In To Kill a Mockingbird, Atticus tells Scout that one person can never fully understand another person without stepping into his shoes. I don't think anyone has done that to the extent that John Howard Griffin did when writing Black Like Me. The "knee-knocking courage," as Dick Gregory puts it, of what he did--changing the pigment of his skin through taking pills (sounds like something out of a dermatological horror show), exposing himself to ultra-violet rays, staining his skin, and then walking around in the Deep South to see how it felt--is astounding. Because the book seemed as confessional as it seemed indignant, because he spoke as a black man, but also as a torn white man behind that black man, the narrative drew me in.
Griffin's experience pointed out things I had never considered in practical terms before. For instance, I had always thought that for every drinking fountain or bathroom for white people, there was one for black people nearby, that the problem was merely the insult. Griffin describes one situation in which he is not allowed to use a dilapidated outhouse for whites and has to walk fourteen blocks to the nearest bathroom.
One of the most compelling revelations to Griffin was the anonymity he felt as a black man. He determined from the start never to lie about who he was, but very few people asked. Most white people simply saw him as an old black man whose past they had no interest in. This anonymity of merely being part of the black mass, coupled with the stereotype that black men have an uninhibited sexual virility, revealed itself in an even uglier way. As he hitch-hiked through Mississippi and Alabama, Griffin had to endure conversations with white men who felt that they could tell him anything about their sexual desires and ask him equally indecent questions.
The reader feels the strain of the decent black man who has to smile submissively to the hateful and degraded white man who never the less feels superior. Griffin describes the feeling "a hate stare" from a white man in a bus station gave him: "Nothing can describe the withering horror of this. You feel lost, sick at heart before such unmasked hatred, not so much because it threatens you as because it shows humans in such an inhuman light. You see a kind of insanity, something so obscene the very obscenity of it (rather than its threat) terrifies you. It was so new I could not take my eyes from the man's face. I felt like saying: 'What in God's name are you doing to yourself?'"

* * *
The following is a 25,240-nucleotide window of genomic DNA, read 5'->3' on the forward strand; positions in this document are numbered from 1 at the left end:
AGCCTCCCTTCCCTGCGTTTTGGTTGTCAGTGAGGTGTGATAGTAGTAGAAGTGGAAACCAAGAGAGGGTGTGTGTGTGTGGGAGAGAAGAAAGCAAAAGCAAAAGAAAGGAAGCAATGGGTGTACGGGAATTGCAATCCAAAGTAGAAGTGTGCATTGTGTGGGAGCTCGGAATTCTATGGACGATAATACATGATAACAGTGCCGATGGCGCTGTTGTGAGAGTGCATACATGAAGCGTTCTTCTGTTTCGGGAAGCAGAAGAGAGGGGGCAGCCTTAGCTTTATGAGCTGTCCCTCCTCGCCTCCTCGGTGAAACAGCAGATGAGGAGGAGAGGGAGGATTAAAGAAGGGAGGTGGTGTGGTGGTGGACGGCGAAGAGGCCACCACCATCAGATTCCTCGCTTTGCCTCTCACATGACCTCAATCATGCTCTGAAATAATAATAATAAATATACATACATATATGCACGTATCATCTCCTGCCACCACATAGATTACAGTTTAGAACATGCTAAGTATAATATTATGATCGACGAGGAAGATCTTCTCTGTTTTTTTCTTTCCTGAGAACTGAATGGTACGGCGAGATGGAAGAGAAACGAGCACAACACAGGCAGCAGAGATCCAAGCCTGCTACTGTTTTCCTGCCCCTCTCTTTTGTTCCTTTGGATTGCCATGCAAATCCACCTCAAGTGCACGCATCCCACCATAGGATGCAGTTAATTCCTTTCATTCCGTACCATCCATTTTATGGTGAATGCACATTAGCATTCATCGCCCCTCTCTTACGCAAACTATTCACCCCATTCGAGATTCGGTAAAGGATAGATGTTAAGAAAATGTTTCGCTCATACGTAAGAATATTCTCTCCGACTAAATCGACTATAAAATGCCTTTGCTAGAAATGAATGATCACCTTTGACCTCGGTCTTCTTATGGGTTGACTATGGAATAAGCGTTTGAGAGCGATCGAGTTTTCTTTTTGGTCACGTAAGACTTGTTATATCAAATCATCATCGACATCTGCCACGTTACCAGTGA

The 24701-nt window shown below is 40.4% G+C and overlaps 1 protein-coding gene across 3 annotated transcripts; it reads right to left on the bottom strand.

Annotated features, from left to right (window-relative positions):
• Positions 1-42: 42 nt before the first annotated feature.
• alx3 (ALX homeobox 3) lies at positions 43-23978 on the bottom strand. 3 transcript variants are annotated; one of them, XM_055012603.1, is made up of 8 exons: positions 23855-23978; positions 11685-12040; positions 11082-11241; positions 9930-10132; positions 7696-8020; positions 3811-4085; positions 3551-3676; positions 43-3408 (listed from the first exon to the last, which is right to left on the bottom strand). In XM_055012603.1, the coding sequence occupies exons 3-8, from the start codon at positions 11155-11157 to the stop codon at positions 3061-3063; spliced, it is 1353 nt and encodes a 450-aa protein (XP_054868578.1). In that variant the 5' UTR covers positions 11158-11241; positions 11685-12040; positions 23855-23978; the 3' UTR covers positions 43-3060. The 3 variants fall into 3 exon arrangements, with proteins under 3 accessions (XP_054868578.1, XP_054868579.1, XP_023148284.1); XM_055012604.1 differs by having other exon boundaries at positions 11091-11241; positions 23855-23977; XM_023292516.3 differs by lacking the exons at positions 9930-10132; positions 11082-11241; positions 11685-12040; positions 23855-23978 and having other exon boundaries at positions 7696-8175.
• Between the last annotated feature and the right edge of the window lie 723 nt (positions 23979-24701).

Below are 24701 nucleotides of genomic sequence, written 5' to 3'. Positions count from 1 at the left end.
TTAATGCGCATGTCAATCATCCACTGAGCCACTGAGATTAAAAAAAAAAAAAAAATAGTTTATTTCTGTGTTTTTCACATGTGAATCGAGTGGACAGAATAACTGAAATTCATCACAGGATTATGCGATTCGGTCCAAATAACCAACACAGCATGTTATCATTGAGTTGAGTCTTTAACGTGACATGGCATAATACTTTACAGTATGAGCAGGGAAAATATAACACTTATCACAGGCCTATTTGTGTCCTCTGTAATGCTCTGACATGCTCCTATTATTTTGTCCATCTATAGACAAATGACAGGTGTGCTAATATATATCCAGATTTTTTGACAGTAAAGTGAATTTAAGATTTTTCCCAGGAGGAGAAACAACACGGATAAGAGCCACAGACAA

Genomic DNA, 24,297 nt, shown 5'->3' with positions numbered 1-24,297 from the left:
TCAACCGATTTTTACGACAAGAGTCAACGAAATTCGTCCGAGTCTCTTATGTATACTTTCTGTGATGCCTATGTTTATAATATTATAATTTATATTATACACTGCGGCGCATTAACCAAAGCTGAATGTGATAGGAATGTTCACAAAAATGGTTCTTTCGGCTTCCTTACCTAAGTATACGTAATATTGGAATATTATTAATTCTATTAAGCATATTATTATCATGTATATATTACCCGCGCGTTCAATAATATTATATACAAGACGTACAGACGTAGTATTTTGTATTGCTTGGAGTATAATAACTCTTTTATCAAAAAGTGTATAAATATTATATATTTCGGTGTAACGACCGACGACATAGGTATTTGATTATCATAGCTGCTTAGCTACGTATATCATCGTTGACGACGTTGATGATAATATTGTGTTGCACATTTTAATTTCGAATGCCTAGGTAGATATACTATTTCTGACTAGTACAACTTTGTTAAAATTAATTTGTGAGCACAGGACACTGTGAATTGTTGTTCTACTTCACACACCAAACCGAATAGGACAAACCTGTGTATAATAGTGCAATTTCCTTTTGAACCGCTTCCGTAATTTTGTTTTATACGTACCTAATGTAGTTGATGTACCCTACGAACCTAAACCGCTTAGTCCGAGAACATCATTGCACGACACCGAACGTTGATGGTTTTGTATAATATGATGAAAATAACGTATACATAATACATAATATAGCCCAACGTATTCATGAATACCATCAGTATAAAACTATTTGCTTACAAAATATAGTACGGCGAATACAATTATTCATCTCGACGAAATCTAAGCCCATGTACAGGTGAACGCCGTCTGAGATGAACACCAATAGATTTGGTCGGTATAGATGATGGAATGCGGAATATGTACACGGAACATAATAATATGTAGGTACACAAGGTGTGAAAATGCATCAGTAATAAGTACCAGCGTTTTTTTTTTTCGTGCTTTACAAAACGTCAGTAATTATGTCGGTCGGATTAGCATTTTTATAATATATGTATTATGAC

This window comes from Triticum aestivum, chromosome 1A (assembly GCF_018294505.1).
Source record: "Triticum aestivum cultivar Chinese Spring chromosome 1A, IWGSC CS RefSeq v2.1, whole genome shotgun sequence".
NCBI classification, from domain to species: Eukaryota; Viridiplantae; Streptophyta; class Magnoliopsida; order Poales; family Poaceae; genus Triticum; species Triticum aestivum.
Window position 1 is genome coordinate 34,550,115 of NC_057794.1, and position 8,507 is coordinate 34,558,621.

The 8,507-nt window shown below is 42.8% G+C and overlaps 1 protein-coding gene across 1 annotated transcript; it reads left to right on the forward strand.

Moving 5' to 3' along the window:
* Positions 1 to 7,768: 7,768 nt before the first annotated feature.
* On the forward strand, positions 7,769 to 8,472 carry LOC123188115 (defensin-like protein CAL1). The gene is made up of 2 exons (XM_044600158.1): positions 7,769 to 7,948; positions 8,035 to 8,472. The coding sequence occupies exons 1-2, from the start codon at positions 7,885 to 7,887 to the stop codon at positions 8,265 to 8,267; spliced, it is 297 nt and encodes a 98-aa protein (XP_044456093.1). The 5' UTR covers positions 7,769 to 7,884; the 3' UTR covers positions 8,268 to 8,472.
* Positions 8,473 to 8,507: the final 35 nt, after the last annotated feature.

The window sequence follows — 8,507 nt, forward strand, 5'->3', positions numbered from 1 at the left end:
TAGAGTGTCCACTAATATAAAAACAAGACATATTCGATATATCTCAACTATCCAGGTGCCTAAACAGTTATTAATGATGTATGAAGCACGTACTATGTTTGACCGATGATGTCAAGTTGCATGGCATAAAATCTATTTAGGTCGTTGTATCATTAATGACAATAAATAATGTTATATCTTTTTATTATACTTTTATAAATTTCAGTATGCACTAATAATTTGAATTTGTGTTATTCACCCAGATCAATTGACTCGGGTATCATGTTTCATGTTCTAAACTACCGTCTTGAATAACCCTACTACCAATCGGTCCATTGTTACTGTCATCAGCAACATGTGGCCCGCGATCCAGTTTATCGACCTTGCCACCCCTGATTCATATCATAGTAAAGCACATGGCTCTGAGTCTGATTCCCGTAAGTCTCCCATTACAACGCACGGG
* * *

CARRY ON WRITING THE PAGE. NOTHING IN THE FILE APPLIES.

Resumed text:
I've imagined the mixed reception this book would receive in my classroom. For the most part the white kids think racism is now a non-issue and become resentful when the black kids still bring it up. There is a prevailing attitude that once laws were changed back in the sixties and seventies, the effects of hundreds of years of oppression were easily wiped out. They love reading To Kill a Mockingbird, and I can't stress how much good that book has done in the Deep South, but it is to a certain extent inocuous because it depicts a white man helping a black man. Toward the end of Black Like Me Griffin points out that the civil rights movement had to move beyond this kind of paternalism. He describes how the paradigm of "fragmented individualism," in which a black man tried to fit into white society, gave way to the paradigm of a nation within a nation, in which black men built a society of social and economic strength of their own alongside white society in hopes that in time the two would merge gradually on an equal footing.
Late in the book, Griffin faults a white crowd for clapping for him while remaining aloof when a black man said essentially the same things. He says that "white men could not tolerate hearing them from a black man's mouth." Ironies like this were understandably difficult to deal with, and for the most part, Griffin presents a fair picture. Occasionally, a critic could see through some of his erasures. For instance, he condemns the white people's stereotype of the sexed up black man as totally unfounded, but later mentions that when he was white again, he had to guard against using the "semiobscene language that negroes use among themselves." He also spoke out against white people's notion that when black people bought homes in Atlanta, property values were bound to go down by saying, "In every instance, they have improved the homes they have bought from the whites and built even better ones." That seems overstated.
For all the talk about us having moved beyond racism in the Deep South, I believe teaching this book in my class would create heated conversations, maybe necessary ones. A few weeks ago I suggested to another teacher at my school that we teach The Red Badge of Courage, and she said, "It's hardly worth it because the kids get bogged down in arguments over the northern point of view." It didn't surprise me. A student walked into my classroom a few months ago and announced that he had carried a sign in a parade the night before that read, "My president is black, and so is my future." I asked him exactly what kind of a racist he considered himself, and he seemed surprised and indignant that I would accuse him of such a thing. I don't believe he is the norm, but the fact that he felt good about carrying that sign and telling all his friends about it shows me that we have a long way to go.